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Systematic Reviews

A guide for researchers beginning a medical systematic review or meta-analysis.

Team Members Involved

All team members should be involved in creating the Protocol.  The team lead should be responsible for registering the protocol and serving as the contact author.

What is a Protocol?

A systematic review protocol describes in advance the rationale, hypothesis, and methods you plan to use in your review. It serves many functions:

  • As a road map to the team when conducting the review
  • Promoting transparency of methods
  • As a way of 'staking ones claim' to a topic
  • Helps ensure that the review is conducted systematically and in a manner than removes bias

Creating & Registering your Protocol

The largest and most-used protocol registry for systematic reviews is PROSPERO.  PROSPERO includes details of any ongoing systematic review that has a health related outcome in the broadest sense.  You can both register your own planned systematic review and search other protocols on their site.  Creating an account on the site is required to register your protocol, but not to search other protocols.

There are 22 required (and 18 optional) fields in a PROSPERO registration including

  • Title & Research Question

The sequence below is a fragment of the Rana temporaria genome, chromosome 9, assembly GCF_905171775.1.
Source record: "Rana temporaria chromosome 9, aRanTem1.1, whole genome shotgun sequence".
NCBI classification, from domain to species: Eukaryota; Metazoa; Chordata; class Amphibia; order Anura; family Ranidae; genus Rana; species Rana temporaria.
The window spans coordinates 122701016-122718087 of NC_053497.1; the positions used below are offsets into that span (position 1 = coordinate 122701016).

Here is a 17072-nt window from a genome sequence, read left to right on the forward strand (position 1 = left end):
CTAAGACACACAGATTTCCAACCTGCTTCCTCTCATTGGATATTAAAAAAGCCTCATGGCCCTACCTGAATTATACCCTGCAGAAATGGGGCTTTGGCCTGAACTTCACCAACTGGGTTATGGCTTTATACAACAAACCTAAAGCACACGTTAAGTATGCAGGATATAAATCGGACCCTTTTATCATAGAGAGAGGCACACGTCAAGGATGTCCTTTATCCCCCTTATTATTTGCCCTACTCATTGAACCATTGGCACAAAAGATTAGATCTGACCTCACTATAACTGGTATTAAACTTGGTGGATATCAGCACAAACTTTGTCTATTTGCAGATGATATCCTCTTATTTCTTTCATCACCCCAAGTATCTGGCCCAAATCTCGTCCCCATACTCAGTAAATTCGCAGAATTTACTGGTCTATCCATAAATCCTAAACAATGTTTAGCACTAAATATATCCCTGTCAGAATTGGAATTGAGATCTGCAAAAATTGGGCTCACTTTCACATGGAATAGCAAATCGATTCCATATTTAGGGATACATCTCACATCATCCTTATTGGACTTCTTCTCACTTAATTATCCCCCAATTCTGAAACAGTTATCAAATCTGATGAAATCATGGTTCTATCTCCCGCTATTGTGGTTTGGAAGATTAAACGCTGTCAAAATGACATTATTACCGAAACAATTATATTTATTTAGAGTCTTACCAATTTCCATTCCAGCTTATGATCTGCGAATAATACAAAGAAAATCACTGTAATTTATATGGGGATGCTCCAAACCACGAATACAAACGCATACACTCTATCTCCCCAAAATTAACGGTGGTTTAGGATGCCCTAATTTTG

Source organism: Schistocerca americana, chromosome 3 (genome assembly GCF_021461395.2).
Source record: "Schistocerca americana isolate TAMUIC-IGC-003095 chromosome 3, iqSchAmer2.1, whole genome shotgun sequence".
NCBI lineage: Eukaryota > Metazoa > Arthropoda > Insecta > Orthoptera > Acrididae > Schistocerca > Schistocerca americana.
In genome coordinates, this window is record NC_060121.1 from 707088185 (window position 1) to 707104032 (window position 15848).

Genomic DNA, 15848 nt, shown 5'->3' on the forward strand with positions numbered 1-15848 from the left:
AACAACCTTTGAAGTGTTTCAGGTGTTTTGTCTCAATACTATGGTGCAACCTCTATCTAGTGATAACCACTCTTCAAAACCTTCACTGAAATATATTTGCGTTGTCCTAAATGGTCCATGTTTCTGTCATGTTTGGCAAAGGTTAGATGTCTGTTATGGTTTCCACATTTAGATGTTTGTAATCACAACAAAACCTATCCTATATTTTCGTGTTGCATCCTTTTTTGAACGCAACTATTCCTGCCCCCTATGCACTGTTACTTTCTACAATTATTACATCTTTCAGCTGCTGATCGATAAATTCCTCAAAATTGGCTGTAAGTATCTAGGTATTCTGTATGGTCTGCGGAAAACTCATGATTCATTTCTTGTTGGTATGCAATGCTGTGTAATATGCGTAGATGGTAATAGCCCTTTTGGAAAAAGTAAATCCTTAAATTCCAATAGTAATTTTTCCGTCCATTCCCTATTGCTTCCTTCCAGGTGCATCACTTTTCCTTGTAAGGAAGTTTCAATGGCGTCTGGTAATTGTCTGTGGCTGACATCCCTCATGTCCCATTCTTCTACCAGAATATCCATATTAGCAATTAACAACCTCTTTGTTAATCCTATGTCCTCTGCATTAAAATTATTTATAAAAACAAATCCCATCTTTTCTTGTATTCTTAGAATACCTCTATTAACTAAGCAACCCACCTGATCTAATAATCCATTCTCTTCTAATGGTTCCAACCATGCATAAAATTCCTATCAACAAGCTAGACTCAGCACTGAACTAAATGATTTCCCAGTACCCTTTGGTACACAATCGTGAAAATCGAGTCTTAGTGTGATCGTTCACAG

• Start and anticipated completion dates
  • Contact Information
  • Anticipated search terms and databases
  • PICO details and inclusion/exclusion criteria
  • Risk Assessment and Analysis/Synthesis plan

The PROSPERO record should be updated periodically as the review proceeds to indicate progress.

Why should you register your Protocol?

Protocol registries were developed in response to an increasing number of systematic reviews being written, increasing the likelihood of duplication of reviews. Additionally, systematic reviews may be selective in reporting their outcomes when their hypothesis was not confirmed, leading to an absence of negative results.

Registering your protocol will:

  • Increase transparency
  • Possibly reduce the risk of duplicate reviews
  • Potentially increase visibility to potential researchers or editors
  • Establish credibility and accountability

Registering your protocol will not:

  • Allow you to be 'scooped' by another group.  (Registering your protocol will show priority and distinguish your review)
  • Be time consuming.  The information reported in a protocol is an important part of your planning for a systematic review anyway.